Speaking solely for myself here, I can tell you that trying to be master of your own destiny is exhausting work. And it’s frustrating when reality refuses to conform to your wishes. Most of us at the meeting had come to the conclusion that, contrary to what we tended to think, our way was not always the best way — and certainly not the only way — of doing things. And we don’t have to be in charge all the time. The liberation occurs when we realize that God is actually the grand orchestrator of our lives, and that the best place to be in life is in surrender and cooperation with his plans. If we could do that, we could (almost) sit back a bit and try to enjoy the ride.

This is not an attitude of complete passivity, of course. That’ll get you nowhere. We all have to put some muscle into it, to throw our efforts and energies toward the direction we feel God would lead us. But ultimately the final destination, the final results, are not up to us. Sometimes, if we spend enough time soul-searching and pressing God, we’ll get a glimmer of what our final destination looks like, but it is almost never reached by the way we anticipate or plan. Like that old saying, “a journey of a thousand miles begins with a single step”, all we can do it take that next step that is right in front of us, pursue it whole-heartedly, and wait for the next step after that to reveal itself.

I remember one time, a long time ago when I was working for a theological journal in Israel, a woman wrote in asking us to pray that God would show her his will for her life. My first reactive thought was “yeah, you and me both, sister.” But then as I sat quietly for a moment staring at her letter, words in a quiet whisper broke clearly in my mind: “look where you’re at right now. That’s where it begins.”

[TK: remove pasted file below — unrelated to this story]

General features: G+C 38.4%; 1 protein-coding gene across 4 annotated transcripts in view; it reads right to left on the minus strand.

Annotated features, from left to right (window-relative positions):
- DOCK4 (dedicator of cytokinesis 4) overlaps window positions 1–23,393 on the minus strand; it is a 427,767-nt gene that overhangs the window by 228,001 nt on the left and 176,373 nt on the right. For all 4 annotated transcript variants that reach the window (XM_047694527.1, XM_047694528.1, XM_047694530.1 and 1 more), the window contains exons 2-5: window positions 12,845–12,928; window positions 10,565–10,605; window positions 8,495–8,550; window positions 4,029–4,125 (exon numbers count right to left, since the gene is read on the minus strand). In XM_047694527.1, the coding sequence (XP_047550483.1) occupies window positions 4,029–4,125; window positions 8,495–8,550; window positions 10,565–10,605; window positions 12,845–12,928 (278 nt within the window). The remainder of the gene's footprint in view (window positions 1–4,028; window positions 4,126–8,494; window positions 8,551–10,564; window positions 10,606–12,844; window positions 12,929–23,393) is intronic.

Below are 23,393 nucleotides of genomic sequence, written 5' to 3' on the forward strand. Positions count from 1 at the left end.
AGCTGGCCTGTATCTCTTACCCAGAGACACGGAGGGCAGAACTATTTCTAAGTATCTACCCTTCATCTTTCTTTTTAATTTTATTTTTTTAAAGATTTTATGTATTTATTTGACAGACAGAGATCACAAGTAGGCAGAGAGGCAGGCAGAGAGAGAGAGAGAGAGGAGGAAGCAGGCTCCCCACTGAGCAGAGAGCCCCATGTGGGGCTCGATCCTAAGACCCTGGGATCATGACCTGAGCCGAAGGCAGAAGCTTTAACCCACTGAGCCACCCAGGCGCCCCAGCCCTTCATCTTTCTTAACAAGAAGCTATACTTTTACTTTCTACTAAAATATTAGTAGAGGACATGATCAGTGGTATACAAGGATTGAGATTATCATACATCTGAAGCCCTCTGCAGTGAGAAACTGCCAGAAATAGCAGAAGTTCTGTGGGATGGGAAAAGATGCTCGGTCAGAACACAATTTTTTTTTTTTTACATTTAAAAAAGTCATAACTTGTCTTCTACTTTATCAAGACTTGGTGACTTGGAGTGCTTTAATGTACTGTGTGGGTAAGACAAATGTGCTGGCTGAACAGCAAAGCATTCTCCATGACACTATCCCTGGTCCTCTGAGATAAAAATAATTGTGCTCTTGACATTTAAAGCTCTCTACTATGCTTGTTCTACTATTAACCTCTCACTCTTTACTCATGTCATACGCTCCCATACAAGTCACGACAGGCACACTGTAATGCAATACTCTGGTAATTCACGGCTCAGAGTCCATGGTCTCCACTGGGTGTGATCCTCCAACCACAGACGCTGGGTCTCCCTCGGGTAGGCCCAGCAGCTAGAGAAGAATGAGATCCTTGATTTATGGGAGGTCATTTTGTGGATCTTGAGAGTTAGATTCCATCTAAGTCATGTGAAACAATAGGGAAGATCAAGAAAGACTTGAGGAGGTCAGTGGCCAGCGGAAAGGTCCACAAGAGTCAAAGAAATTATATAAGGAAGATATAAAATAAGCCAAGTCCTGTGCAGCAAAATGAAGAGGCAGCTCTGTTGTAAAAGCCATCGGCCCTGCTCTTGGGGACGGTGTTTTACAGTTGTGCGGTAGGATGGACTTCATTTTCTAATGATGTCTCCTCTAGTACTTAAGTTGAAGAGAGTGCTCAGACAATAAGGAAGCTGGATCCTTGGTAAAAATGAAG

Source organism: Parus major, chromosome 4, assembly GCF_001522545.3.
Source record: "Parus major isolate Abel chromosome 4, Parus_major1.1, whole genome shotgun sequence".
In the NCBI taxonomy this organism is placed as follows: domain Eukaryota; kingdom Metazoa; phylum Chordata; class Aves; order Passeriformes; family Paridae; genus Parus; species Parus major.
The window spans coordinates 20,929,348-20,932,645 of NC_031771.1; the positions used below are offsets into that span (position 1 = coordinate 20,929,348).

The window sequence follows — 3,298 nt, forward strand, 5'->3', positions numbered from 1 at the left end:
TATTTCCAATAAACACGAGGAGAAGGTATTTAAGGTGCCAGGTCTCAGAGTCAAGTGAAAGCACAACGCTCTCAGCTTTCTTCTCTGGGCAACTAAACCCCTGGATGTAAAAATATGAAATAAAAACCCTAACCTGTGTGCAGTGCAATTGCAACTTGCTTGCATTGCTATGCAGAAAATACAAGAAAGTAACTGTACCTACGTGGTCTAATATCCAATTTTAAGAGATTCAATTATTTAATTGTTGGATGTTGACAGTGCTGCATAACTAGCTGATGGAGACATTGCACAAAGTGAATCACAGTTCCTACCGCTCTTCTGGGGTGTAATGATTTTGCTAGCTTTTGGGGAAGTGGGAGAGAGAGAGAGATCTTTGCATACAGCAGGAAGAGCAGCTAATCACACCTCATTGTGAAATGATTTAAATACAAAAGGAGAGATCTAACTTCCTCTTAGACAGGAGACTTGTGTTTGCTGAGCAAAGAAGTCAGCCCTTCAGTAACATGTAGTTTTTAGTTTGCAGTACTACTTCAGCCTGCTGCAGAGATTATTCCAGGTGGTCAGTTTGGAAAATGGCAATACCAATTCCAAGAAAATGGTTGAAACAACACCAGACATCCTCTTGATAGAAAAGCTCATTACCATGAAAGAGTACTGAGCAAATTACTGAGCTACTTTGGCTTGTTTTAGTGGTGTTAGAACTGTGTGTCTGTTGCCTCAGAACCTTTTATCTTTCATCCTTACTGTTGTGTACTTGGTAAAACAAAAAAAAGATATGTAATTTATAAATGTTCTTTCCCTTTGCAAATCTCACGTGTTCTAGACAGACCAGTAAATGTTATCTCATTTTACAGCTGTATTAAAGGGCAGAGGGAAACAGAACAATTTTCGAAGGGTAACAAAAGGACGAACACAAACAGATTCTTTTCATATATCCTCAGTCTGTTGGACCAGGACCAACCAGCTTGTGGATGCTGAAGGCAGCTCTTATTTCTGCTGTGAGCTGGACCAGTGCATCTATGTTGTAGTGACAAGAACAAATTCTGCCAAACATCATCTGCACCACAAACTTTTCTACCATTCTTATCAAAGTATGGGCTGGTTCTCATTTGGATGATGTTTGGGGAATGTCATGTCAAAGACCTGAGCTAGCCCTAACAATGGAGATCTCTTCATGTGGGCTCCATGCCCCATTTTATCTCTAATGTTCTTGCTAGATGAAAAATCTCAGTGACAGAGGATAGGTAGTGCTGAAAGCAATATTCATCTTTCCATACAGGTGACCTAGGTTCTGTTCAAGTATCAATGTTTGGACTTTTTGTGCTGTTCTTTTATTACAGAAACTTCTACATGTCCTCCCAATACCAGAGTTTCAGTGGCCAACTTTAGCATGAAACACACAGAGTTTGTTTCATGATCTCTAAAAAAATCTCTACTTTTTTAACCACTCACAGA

We can become so lost trying to see through the fog of the future, trying to see the road all the way from where we are to the end the journey. But we’re never shown the entire path. And perhaps that’s an act of mercy on God’s part. If we knew in advance everything we would encounter, we might get overwhelmed, lose heart, and never even want to venture out. And perhaps it’s because that is the nature of our quest: we’re supposed to live in the present, in the here and now, and trust God as we go. Will we trust God — will we have the guts — to take that next step, not knowing exactly what we’re stepping into or what might happen there or where it will lead us to next?

It is a futile effort to try to map out the trip from beginning to end. (And where would the fun be in that?) Our single responsibility is take that next step, whatever it is revealed to be. Our only concern should be to say “yes” and then to dedicate ourselves to that task at hand — not trying to figure it all out. The path will be stretched out before us, but we can only take it — and only see it — one step at a time.

Guys hate asking for directions. We like to know the way and every leg of it. But if we want to finally end up where we’re supposed to be, if we want to have a successful and exciting journey, we have to begin by first throwing out our maps.